Ryan Fletter On Barolo - Wine & Spirits Magazine

Ryan Fletter On Barolo

illustration by Veronica Collington

A er working in restaurants around his hometown of Denver, Colorado, Ryan Fletter landed at Barolo Grill, where Blair Taylor had created a paean to Piedmont’s food and wine. To galvanize the staff, Taylor took them to Italy. “We went all over Tuscany—to Montalcino, Chianti and Florence; up to the Veneto to taste Amarone, and over to Piedmont,” Fletter recalls. “I was blown away by the deliciousness of the food. But it was really while tasting a Barolo in Barolo that everything just clicked.”

Fletter doesn’t remember which Barolo it was, but the impact lasted: “It was incredibly nuanced and layered; earthy and intense but elegant and restrained. I looked around at the landscape with the taste of this Barolo in my mouth and had a sort of revelation of what wine is really all about.”

Fletter became the Grill’s wine director in 2006, and the owner in 2015. Last summer, the new boss took his turn closing the restaurant for two weeks to explore the food and wine of Italy with his staff. The 21st annual excursion was devoted entirely to Piedmont with a focus—not surprisingly—on Barolo.

“It’s incredible how small the area actually is,” Fletter says. “Five villages—Monforte, Serralunga, La Morra, Castiglione Falletto and Barolo—constitute the bulk of it, and if you stand in the middle of Castiglione and do a three-sixty, it’s all pretty much right there around you, like a big bowl. But within this small area there is a tremendous diversity of terroir and microclimates.”

1. E. Pira e Figli Barolo Cannubi (Barolo)

“The anchor of the region is the town of Barolo. Located on the western side of the bowl, the town’s better sites face east, and this, along with the looser, sandier soil here, tends to create highly perfumed wines. Cannubi occupies an entire south-north spine on the edge of the town’s centro storico between two higher ridges. Part of the vineyard faces west, but the classic section faces due east, and it is here, right in the flank of the hillside, that Chiara Boschis has her vines,” Fletter explains. “Classy and elegant, with pronounced scents of roses and violets, exotic spices, silky tannins and firm, powerful fruit, the wine’s balance of finesse and structure is a hallmark of this vineyard.”

2. M. Marengo Barolo Brunate (La Morra)

“As far as I’m concerned, Brunate belongs among the top ten of the best vineyard sites in the world,” Fletter says. Just north of Barolo, Brunate’s sandy soil and eastern exposure create wines with even more intensity and concentration, he explains, adding that they also have an unmistakable high-toned, ethereal floral aroma. “Marco Marengo consistently makes a jaw-dropping wine of tremendous power and finesse, with distinctive rose-petal perfume and ripe black cherry fruit, that captures the essence of this spectacular site.”

3. Aldo Conterno Barolo Bussia (Monforte d’Alba)

Bussia, a subzone of Monforte d’Alba, is a little warmer than the surrounding areas, Fletter explains. While the territory carrying the Bussia name was greatly expanded in 2010, Fletter points out that the Aldo Conterno winery is located in the historic part known as “Bussia Soprana” (upper Bussia). “There’s a lot of clay here and the wines are warmer, weightier and broader than the elegantly high-toned, high-shouldered wines of Barolo and La Morra.”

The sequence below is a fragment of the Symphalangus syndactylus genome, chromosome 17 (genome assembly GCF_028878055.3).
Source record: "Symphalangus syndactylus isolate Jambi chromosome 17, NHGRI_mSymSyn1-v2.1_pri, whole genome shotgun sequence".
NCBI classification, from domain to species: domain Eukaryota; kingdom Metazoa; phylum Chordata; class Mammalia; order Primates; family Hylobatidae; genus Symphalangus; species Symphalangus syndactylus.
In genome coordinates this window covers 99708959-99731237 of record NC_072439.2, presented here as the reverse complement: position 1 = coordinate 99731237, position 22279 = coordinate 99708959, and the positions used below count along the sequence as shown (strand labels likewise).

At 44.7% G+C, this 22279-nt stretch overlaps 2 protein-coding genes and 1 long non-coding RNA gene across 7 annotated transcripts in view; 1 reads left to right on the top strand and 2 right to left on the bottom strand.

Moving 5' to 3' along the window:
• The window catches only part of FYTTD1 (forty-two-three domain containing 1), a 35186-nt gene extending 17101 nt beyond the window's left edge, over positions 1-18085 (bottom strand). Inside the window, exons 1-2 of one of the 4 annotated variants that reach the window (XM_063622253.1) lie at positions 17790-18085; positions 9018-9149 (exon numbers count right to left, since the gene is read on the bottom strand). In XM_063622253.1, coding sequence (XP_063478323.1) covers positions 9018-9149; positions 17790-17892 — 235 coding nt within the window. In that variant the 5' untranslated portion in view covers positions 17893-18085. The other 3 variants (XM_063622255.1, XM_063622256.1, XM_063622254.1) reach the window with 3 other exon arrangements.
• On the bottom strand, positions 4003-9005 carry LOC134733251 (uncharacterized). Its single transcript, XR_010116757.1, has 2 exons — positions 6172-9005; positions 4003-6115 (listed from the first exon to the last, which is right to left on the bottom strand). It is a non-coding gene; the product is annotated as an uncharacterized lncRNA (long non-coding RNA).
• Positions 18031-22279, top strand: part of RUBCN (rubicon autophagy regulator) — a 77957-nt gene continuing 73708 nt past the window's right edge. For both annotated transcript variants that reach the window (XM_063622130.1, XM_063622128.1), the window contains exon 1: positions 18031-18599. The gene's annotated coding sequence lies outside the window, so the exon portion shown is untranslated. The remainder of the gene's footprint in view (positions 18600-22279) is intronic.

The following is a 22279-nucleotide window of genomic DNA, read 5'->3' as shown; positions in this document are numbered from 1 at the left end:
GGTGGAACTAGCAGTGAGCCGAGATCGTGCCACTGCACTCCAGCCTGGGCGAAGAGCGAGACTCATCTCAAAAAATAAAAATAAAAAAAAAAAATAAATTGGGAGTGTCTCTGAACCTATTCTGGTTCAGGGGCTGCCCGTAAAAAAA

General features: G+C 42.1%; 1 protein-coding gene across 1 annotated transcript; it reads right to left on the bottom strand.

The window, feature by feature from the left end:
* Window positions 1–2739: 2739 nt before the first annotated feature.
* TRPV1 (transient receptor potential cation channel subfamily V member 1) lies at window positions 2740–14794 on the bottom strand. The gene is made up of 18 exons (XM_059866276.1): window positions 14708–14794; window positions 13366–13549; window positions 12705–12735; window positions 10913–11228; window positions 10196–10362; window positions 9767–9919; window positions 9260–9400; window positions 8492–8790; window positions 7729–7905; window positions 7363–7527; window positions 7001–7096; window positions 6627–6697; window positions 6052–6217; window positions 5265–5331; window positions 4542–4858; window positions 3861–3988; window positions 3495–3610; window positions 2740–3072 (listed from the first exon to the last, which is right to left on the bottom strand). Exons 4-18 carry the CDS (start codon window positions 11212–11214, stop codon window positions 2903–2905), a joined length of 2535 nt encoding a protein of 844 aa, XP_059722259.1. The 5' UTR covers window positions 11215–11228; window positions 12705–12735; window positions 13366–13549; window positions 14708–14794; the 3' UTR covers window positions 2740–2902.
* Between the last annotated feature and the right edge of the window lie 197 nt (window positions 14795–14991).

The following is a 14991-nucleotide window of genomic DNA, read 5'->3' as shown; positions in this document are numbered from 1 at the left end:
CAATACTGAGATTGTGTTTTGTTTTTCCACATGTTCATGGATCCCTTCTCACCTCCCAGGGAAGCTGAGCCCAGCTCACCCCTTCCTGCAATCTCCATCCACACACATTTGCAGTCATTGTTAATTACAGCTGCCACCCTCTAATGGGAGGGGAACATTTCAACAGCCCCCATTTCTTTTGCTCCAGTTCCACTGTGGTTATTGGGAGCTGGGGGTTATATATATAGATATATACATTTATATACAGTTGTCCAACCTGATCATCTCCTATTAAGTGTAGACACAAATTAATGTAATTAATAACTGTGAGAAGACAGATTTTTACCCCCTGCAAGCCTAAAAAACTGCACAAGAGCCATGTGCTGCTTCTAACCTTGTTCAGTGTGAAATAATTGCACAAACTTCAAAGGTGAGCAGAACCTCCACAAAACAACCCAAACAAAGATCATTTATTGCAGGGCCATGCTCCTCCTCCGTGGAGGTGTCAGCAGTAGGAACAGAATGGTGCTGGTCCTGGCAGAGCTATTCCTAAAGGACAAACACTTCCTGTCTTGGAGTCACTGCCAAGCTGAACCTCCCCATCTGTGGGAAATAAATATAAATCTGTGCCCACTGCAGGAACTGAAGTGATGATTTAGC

4. Palladino Barolo San Bernardo Riserva (Serralunga d’Alba)

“Every time I taste a bottle of this wine it takes me right back to Serralunga. The town sits on a high north-south ridge with mostly western exposures and compact clay-limestone soil, resulting in thicker-skinned grapes with more pronounced tannins. The wines here can seem quite closed in their youth, which is why I chose a riserva. Powerfully taut, muscular and granitic, with slowly evolving scents of dried herbs and violets, dense black cherry and licorice, this wine beautifully demonstrates the power and austerity of Serralunga, as well as the ability—perhaps even the need—of the wines of this town to age.”

5. Cavalotto Barolo Bricco Boschis (Castiglione Falletto)

“For me, both Cavalotto and Vietti represent the village of Castiglione Falletto, and Castiglione Falletto, in turn, represents a coming together of the two sides of the Barolo zone, the compact clay-limestone of the eastern side (Monforte and Serralunga) and the loose, sandy soil of the west (Barolo and La Morra). The Bricco Boschis vineyard is located right in the middle of Castiglione Falletto, and because Bricco Boschis is owned almost entirely by Cavalotto, it is almost impossible to separate the one from the other. This wine exudes both elegance and power: the pronounced floral aromas of La Morra and the power and structure of Serralunga.”

6. Vietti Barolo Castiglione (Castiglione Falletto)

“Vietti is one of the very few (if not only) wineries to own vineyards in all eleven of the Barolo towns,” Fletter says, “and this wine, made from vineyards in Castiglione Falletto, Monforte, Barolo and Novello, represents an important aspect of Barolo: Until the 1960s, nebbiolo grapes were typically sourced from different areas within the zone and combined so as to make the most balanced wine possible.” This is an excellent example of this old-school approach, Fletter says. “It’s firm but supple, with Barolo’s hallmark white true and cherry blossom aromas, as well as enough fruit to make a balanced wine for drinking now.”

This story was featured in W&S Fall 2015.
illustration by Veronica Collington

This story appears in the print issue of fal 2015.
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